The Japanese yen has become the worst-performing currency among the ten major currencies in the world since the beginning of this year. According to the Bloomberg Dollar Spot Index, the yen’s performance declined against the U.S. dollar in spot transactions by 5.63 percent this year, recording a total decline of 7.8 percent, equivalent to 142.35 yen per dollar.
However, after 3 consecutive years of significant decline, economists say the the yen could recover in 2024. Experts explained to Bloomberg that they expect the Japanese currency to rise next year. The scenario can come into play when the Bank of Japan exits the last negative interest rate system and its global peers reduce borrowing costs.
The situation will not disappoint yen traders, according to Shoki Omori, a strategist at Mizuho Securities, Tokyo. He sees that the currency’s long decline is coming to an end. Moreover, he stated that the Bank of Japan cannot tighten policies any further. However, it is determined to increase negative interest rates.
In addition to the yen, the global landscape looks clearer than it did 12 months ago. Last year, traders were discussing the possibility of U.S. interest rates peaking in 2023. However, forecasts from Fed policymakers this month point to cuts of 75 basis points in 2024.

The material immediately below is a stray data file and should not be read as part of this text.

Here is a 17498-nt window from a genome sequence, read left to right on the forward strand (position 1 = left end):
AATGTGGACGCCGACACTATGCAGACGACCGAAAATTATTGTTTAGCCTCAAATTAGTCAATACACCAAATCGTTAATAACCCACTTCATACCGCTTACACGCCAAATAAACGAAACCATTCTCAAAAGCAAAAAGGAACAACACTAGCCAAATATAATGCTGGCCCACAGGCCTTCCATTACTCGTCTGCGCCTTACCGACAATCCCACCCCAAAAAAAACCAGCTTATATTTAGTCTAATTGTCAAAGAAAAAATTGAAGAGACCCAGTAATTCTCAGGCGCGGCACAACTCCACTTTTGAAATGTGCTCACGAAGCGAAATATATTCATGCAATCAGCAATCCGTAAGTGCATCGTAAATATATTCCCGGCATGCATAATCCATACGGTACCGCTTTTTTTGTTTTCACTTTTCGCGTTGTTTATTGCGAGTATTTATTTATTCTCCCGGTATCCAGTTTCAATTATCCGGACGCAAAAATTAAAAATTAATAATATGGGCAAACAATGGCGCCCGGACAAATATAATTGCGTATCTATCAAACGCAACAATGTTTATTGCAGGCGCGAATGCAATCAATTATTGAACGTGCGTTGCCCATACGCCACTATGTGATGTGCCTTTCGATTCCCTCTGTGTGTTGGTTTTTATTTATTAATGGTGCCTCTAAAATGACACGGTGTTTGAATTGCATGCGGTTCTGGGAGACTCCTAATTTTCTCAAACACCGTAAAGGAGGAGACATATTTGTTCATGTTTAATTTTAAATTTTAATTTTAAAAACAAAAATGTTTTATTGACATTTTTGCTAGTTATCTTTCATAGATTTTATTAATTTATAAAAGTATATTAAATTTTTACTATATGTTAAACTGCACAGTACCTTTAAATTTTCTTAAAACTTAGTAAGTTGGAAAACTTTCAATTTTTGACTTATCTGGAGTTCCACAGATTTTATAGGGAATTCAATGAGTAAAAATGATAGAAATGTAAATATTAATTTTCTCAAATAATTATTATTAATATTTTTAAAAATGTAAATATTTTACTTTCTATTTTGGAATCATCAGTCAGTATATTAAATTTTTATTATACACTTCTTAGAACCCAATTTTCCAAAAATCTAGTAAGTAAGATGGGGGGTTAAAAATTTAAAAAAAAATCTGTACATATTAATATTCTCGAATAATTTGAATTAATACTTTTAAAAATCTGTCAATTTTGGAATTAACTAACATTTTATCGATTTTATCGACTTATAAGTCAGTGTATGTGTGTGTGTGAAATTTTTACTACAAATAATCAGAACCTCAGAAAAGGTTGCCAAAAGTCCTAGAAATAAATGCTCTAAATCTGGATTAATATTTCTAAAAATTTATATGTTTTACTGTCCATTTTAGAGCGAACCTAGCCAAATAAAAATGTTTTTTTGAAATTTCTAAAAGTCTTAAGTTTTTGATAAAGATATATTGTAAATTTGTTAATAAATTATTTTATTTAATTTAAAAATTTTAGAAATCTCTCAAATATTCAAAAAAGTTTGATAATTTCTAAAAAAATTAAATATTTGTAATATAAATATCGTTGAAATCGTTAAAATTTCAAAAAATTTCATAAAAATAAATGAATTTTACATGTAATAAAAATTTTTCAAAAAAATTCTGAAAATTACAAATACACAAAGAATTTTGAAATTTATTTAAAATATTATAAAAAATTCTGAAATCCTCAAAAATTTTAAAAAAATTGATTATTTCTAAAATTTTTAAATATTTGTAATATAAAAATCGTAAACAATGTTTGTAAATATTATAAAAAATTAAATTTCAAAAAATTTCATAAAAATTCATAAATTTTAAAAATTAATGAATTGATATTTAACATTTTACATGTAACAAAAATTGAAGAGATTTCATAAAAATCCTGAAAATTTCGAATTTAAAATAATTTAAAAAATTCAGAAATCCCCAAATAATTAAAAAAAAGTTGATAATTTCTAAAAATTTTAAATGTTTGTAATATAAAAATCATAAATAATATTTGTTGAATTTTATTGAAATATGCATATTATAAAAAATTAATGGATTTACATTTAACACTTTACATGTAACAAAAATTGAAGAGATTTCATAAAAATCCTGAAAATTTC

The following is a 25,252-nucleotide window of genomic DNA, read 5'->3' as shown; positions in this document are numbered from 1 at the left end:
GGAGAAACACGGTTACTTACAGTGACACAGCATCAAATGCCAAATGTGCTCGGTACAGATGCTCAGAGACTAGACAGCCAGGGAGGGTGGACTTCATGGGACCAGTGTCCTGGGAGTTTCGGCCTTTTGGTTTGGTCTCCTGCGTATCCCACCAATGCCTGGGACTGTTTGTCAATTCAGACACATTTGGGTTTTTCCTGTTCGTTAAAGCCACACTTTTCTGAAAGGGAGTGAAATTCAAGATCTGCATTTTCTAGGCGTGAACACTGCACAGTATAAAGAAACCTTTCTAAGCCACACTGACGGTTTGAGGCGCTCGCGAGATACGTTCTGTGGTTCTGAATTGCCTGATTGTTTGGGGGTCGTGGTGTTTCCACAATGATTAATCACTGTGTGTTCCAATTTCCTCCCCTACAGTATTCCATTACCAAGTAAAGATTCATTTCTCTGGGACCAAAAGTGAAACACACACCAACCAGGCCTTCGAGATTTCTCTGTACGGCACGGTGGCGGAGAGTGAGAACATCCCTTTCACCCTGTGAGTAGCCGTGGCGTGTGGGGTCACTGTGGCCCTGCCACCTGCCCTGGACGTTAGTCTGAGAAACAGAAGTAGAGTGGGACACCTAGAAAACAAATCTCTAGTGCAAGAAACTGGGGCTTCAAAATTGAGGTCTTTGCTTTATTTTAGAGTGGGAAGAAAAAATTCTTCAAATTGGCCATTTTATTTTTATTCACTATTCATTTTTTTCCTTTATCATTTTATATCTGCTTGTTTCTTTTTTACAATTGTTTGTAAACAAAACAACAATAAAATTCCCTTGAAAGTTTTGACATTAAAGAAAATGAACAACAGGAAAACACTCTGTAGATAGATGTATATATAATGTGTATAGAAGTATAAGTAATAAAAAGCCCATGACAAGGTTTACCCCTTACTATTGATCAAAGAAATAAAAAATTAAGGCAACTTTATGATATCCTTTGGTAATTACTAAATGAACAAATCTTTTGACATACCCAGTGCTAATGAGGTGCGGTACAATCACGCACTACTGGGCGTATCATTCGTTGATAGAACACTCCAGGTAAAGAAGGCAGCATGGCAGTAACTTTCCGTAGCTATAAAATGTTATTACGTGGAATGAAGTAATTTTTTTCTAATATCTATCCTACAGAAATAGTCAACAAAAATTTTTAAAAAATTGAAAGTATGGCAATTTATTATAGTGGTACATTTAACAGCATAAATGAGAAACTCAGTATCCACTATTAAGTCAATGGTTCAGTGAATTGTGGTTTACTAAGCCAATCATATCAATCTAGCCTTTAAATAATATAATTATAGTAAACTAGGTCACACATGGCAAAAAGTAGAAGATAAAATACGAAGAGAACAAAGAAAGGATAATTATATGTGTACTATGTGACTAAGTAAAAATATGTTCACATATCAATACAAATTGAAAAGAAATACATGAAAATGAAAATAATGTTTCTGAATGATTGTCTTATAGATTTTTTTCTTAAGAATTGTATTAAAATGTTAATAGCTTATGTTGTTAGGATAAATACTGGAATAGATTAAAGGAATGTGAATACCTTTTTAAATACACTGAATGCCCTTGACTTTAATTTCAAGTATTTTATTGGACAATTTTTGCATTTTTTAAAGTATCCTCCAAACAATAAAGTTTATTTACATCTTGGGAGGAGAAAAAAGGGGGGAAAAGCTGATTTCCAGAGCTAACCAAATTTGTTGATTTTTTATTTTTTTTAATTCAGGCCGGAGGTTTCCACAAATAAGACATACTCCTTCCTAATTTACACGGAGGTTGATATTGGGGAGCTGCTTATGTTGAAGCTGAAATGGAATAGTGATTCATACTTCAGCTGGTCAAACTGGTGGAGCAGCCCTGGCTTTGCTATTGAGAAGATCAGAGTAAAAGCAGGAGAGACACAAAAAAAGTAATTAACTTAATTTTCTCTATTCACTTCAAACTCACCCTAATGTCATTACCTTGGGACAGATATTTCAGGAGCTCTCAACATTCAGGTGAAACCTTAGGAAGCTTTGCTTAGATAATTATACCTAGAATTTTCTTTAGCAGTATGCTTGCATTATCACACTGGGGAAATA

As for the rest of the major currencies, the Norwegian krone was among the other currencies that performed poorly against the dollar, as it fell by 4.19 percent. Meanwhile, the New Zealand dollar recorded a decrease of 0.77 percent.
On the other hand, the Swiss franc rose against the U.S. dollar by 8.2 percent. Meanwhile, the British pound rose by 5.16 percent and the Swedish krona by 3.78 percent.
Highest level in 24 years
Last year, the U.S. dollar jumped to its highest level in 24 years against the Japanese yen. It benefitted from the contradiction between Japan’s accommodative monetary policy and the Federal Reserve’s hawkish policy which is determined to reduce inflation to the 2 percent target level.
The Japanese yen fell during trading to 140 yen for one dollar, reaching a level last seen in August 1998.
Since the beginning of this year, the Japanese currency has fallen by 25 percent against the dollar. The 140 yen threshold represents another milestone in the yen sell-off in terms of investor attitude.
Additionally, the yen’s move comes in the wake of new data on manufacturing in the United States. Thus, the Institute for Supply Management’s factory activity index exceeded analysts’ expectations for last August. This indicates that the Federal Reserve Bank has the freedom to continue fighting inflation.
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